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Re: Crawl Space Fixin's - Do you really need it?

Post by mike77308 » Tue Dec 04, 2018 11:21 am

Going into marriage got me a house with a crawlspace and a moisture problem. The insulation applied to the underside of the floor was moldy and the ventilation grates in the foundation walls had been covered over (no doubt to address the massive heating bills generated by electric baseboard heating). First order of business was to remove the insulation and restore the ventilation. There was a low spot in the dirt that was always wet and digging around I found that there was a spring bubbling up there. The neighborhood was named Springdale for a reason. I took about 6 months of work for me to install a drainage system under the house and outside of the foundation as well as re-contour the property to channel surface water away from the house (FIL had a backhoe that he let me use). The humidity in both the crawlspace and in the house improved dramatically and I installed new insulation under the floor and a vapor barrier over the dirt. The humidity problem never came back during the 20 years that we lived there.

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Re: Crawl Space Fixin's - Do you really need it?

Post by forgeblast » Tue Dec 04, 2018 11:45 am

We passed on houses that had drainage issues. They were really nice, but I did not want to deal with sump pumps that had to run constantly. It also made the house feel colder. 6k to have it fixed seems like a decent price, what was the cost break down?

megabad
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Re: Crawl Space Fixin's - Do you really need it?

Post by megabad » Tue Dec 04, 2018 12:05 pm

How much standing water? Are we talking a few puddles after a heavy multi day downpour or are we talking 2 ft high flood every week? If it is just the usual small amount of water intrusion, I would replace sump pump, drop some new plastic myself if it needed it, install very long gutter drains and call it a day. If there were just a few low spots around the house, I might get a load of soil dumped and regrade a little too. This is a few hundred bucks. The fact that you have a sump pump in a crawl tells me that the home site was probably not graded properly which is very difficult to fix after the fact, but I've seen it all the time. I have seen 5000 sq ft mansions with "damp" crawl spaces. Honestly, I have never heard of anyone stop a home purchase by claiming the crawl was damp. Now if the house was floating or the foundation was completely eroded away, than that is a different story.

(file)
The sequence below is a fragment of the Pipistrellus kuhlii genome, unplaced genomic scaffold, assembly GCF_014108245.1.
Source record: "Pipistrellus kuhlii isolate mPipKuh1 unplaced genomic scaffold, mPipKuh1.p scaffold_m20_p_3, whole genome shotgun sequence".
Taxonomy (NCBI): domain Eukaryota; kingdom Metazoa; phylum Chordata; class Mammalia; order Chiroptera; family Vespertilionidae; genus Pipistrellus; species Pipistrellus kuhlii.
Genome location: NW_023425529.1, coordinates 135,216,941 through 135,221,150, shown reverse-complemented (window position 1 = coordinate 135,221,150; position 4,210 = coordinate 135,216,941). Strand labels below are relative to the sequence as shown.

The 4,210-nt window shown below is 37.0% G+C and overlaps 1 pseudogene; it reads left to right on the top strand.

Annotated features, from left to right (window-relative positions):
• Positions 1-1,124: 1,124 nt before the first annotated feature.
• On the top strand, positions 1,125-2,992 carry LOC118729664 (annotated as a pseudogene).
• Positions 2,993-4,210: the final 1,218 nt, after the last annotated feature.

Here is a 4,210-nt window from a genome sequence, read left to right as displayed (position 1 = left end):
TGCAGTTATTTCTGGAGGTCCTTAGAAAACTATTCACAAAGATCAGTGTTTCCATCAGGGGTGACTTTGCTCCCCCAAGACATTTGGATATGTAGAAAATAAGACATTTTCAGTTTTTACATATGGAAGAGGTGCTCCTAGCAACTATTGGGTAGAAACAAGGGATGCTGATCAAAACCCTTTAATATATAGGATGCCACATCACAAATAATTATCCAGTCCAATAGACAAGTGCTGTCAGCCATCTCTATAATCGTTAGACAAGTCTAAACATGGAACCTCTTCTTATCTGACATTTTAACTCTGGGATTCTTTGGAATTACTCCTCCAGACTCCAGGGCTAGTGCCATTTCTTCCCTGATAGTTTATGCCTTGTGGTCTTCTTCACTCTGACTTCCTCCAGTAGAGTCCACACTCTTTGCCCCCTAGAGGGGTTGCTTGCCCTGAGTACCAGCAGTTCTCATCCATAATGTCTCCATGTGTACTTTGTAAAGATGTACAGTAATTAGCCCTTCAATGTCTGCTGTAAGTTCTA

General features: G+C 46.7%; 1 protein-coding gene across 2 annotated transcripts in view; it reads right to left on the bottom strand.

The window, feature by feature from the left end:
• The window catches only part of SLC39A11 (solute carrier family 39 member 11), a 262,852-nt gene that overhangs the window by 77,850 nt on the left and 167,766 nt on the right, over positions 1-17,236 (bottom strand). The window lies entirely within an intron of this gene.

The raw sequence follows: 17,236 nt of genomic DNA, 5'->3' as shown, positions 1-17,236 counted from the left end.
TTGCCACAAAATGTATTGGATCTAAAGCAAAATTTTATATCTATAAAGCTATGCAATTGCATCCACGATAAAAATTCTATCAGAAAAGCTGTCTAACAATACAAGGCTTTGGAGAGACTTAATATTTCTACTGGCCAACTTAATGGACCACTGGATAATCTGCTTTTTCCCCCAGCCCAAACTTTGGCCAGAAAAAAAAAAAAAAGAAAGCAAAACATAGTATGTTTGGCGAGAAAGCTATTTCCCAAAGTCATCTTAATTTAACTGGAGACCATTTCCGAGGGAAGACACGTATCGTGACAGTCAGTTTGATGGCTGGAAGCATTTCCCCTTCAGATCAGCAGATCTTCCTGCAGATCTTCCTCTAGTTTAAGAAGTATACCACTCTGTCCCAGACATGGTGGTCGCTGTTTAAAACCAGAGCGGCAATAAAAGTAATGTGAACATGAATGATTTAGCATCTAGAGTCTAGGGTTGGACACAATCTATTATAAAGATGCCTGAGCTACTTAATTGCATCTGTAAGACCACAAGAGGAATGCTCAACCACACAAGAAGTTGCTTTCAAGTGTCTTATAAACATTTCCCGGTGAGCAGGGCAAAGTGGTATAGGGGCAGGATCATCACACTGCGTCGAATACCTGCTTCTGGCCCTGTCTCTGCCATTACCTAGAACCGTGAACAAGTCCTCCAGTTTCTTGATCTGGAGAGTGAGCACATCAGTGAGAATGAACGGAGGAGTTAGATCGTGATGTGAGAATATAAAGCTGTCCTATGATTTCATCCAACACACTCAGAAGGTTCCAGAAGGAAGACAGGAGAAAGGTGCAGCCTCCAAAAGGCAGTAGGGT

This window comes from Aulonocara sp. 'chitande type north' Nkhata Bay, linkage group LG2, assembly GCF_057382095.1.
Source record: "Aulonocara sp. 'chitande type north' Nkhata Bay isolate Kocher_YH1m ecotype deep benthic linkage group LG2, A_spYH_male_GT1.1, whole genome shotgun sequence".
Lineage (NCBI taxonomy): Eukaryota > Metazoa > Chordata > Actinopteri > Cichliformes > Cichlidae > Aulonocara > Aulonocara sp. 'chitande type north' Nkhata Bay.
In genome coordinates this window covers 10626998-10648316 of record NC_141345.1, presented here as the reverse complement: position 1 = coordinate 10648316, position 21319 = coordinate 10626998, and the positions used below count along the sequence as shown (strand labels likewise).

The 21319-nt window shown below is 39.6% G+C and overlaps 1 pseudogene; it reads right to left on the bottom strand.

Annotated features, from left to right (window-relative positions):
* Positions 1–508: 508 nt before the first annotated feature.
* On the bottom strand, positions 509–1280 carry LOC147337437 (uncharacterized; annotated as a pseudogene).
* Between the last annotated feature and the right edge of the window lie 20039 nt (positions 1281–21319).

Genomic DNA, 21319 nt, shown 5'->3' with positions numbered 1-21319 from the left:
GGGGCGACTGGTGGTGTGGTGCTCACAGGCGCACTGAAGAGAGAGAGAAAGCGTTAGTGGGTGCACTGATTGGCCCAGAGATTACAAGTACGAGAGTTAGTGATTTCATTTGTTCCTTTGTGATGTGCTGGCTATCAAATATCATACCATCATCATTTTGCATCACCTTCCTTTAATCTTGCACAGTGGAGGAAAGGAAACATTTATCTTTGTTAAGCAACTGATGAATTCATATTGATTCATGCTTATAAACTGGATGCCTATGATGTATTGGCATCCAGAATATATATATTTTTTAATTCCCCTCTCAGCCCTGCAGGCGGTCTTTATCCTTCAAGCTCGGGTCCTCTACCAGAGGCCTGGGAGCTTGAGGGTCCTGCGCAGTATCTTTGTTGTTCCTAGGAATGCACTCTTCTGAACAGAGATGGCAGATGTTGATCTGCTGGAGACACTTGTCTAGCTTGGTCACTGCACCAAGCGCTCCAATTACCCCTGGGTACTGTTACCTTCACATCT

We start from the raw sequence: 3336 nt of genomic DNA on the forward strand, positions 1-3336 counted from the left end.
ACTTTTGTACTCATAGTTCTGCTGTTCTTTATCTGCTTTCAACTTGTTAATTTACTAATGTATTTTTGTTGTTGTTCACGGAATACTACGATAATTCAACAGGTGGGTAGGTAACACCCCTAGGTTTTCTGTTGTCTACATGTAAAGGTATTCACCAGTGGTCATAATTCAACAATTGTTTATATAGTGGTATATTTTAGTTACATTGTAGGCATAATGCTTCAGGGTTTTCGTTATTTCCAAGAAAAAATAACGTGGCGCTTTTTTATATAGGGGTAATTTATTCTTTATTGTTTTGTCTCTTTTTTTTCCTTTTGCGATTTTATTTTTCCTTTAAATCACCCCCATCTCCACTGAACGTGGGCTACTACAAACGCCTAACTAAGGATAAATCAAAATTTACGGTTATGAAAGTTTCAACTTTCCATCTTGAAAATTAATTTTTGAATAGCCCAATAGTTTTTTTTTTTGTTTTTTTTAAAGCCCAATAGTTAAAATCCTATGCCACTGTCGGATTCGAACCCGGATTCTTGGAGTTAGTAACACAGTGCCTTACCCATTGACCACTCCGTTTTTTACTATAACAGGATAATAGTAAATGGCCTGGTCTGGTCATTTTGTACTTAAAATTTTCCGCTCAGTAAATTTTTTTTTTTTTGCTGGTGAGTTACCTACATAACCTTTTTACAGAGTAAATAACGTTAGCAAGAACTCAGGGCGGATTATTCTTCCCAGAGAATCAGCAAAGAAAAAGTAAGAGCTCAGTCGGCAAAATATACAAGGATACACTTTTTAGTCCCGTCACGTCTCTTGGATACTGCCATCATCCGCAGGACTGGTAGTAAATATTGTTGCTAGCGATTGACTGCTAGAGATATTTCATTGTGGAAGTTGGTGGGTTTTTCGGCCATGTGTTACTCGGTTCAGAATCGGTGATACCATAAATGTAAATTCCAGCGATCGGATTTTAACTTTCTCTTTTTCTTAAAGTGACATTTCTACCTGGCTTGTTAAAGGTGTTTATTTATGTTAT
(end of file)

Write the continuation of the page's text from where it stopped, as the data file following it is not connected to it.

daheld
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Re: Crawl Space Fixin's - Do you really need it?

Post by daheld » Tue Dec 04, 2018 3:55 pm

mike77308 wrote:
Tue Dec 04, 2018 11:21 am
Going into marriage got me a house with a crawlspace and a moisture problem. The insulation applied to the underside of the floor was moldy and the ventilation grates in the foundation walls had been covered over (no doubt to address the massive heating bills generated by electric baseboard heating). First order of business was to remove the insulation and restore the ventilation. There was a low spot in the dirt that was always wet and digging around I found that there was a spring bubbling up there. The neighborhood was named Springdale for a reason. I took about 6 months of work for me to install a drainage system under the house and outside of the foundation as well as re-contour the property to channel surface water away from the house (FIL had a backhoe that he let me use). The humidity in both the crawlspace and in the house improved dramatically and I installed new insulation under the floor and a vapor barrier over the dirt. The humidity problem never came back during the 20 years that we lived there.
Care to share the drain system worked? I know how, say, a French drain outside of a home works. But I'm curious what you did to remedy a spring bubbling under your home.

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Sandtrap
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Re: Crawl Space Fixin's - Do you really need it?

Post by Sandtrap » Tue Dec 04, 2018 3:58 pm

1. Repairs adequate to eliminate standing water.
2. Sell

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gasdoc
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Re: Crawl Space Fixin's - Do you really need it?

Post by gasdoc » Thu Dec 06, 2018 8:27 am

When we have shopped for homes, I categorically dismissed homes with a musty crawlspace. Air from the crawlspace makes its way into the house (airflow rises in the house).

gasdoc